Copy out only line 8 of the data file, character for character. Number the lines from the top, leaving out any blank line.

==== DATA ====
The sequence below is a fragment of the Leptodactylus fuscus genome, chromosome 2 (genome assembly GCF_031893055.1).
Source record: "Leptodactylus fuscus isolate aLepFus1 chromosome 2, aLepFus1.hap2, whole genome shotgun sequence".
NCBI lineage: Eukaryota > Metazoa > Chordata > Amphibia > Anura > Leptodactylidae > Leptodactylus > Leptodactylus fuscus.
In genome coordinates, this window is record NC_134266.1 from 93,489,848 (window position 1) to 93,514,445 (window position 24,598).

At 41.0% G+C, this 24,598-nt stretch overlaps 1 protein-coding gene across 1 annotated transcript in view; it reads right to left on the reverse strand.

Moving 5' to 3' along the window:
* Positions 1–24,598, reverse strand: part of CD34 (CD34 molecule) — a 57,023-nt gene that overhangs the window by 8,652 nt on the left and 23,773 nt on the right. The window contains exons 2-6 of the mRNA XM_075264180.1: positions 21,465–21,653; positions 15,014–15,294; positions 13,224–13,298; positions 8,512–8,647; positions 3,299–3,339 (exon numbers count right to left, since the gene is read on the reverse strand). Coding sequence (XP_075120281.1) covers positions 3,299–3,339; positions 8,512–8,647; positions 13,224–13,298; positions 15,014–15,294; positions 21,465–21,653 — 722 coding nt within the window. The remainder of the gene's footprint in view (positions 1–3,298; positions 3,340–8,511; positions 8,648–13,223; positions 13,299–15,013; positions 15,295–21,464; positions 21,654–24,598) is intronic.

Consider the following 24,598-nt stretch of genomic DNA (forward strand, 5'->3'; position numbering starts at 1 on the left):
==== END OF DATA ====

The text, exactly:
Consider the following 24,598-nt stretch of genomic DNA (forward strand, 5'->3'; position numbering starts at 1 on the left):